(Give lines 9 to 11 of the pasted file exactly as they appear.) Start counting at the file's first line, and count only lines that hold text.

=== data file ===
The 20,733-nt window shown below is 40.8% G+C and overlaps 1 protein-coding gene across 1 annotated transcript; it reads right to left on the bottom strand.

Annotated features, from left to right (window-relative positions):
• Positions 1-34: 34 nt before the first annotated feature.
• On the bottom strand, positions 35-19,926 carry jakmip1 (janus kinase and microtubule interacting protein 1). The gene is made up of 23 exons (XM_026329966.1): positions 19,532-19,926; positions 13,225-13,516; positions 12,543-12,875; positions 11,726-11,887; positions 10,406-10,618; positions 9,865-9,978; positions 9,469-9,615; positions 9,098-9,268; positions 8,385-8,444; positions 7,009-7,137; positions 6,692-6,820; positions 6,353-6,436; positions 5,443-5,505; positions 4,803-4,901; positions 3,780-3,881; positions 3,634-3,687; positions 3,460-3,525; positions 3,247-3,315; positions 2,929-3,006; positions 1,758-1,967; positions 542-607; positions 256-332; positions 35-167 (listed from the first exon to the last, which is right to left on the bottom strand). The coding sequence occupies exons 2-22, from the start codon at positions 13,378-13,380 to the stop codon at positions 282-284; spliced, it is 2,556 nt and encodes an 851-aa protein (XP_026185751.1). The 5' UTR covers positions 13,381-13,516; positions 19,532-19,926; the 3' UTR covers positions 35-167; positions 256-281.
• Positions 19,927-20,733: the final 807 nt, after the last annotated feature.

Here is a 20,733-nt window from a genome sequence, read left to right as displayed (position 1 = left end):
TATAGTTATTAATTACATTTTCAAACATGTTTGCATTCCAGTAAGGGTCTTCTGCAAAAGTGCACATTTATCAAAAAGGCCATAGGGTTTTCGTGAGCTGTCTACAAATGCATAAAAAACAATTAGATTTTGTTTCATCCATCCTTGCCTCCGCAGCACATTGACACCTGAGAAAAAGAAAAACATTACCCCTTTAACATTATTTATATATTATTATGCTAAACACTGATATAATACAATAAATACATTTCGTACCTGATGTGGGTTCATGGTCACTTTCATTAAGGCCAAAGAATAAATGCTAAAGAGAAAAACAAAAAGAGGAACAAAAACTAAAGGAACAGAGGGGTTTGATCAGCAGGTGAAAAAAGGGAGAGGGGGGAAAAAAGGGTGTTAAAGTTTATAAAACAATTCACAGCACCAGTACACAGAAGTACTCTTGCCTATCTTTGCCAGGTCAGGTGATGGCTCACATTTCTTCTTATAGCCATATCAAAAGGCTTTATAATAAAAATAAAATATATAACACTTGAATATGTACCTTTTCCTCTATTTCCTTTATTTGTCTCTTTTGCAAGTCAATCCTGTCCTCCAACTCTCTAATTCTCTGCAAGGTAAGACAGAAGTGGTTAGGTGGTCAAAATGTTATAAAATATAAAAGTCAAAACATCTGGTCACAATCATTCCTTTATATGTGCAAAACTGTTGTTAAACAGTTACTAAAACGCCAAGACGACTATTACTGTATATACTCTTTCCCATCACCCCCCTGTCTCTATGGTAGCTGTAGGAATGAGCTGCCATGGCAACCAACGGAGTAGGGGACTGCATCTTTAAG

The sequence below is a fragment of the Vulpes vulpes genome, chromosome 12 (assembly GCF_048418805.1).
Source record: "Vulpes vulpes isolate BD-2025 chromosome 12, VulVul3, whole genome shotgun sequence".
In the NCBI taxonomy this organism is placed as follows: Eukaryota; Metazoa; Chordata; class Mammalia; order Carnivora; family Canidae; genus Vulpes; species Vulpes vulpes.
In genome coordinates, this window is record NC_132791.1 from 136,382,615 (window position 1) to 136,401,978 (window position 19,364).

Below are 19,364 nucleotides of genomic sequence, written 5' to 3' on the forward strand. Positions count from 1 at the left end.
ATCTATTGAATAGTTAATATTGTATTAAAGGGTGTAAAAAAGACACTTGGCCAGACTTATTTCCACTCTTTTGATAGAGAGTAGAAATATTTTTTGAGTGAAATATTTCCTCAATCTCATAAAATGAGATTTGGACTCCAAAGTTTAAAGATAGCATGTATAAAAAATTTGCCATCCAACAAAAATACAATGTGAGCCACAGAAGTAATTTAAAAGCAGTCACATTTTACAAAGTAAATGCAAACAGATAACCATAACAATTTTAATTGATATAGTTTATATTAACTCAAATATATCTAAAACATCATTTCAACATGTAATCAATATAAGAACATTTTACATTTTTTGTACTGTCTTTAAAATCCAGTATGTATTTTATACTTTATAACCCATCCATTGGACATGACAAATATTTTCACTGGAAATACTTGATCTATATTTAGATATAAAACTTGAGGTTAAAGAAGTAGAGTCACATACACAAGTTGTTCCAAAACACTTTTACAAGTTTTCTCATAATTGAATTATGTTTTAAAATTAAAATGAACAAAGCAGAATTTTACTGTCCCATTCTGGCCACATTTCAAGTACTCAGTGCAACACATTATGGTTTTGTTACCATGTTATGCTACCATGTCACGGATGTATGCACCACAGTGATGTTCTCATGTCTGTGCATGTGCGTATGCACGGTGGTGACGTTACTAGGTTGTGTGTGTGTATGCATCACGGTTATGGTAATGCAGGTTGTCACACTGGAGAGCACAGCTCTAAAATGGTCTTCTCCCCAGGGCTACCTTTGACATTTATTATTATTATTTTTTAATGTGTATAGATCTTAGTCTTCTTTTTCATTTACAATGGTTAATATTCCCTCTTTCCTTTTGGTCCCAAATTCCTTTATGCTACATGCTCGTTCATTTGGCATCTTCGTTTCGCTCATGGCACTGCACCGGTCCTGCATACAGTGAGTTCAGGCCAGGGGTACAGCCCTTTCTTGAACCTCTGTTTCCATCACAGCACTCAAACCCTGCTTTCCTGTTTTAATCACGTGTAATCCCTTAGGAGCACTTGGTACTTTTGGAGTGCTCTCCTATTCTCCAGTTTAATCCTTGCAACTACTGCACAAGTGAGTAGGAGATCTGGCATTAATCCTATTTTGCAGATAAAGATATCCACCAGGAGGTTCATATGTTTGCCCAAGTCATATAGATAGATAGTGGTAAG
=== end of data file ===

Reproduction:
Source record: "Vulpes vulpes isolate BD-2025 chromosome 12, VulVul3, whole genome shotgun sequence".
In the NCBI taxonomy this organism is placed as follows: Eukaryota; Metazoa; Chordata; class Mammalia; order Carnivora; family Canidae; genus Vulpes; species Vulpes vulpes.
In genome coordinates, this window is record NC_132791.1 from 136,382,615 (window position 1) to 136,401,978 (window position 19,364).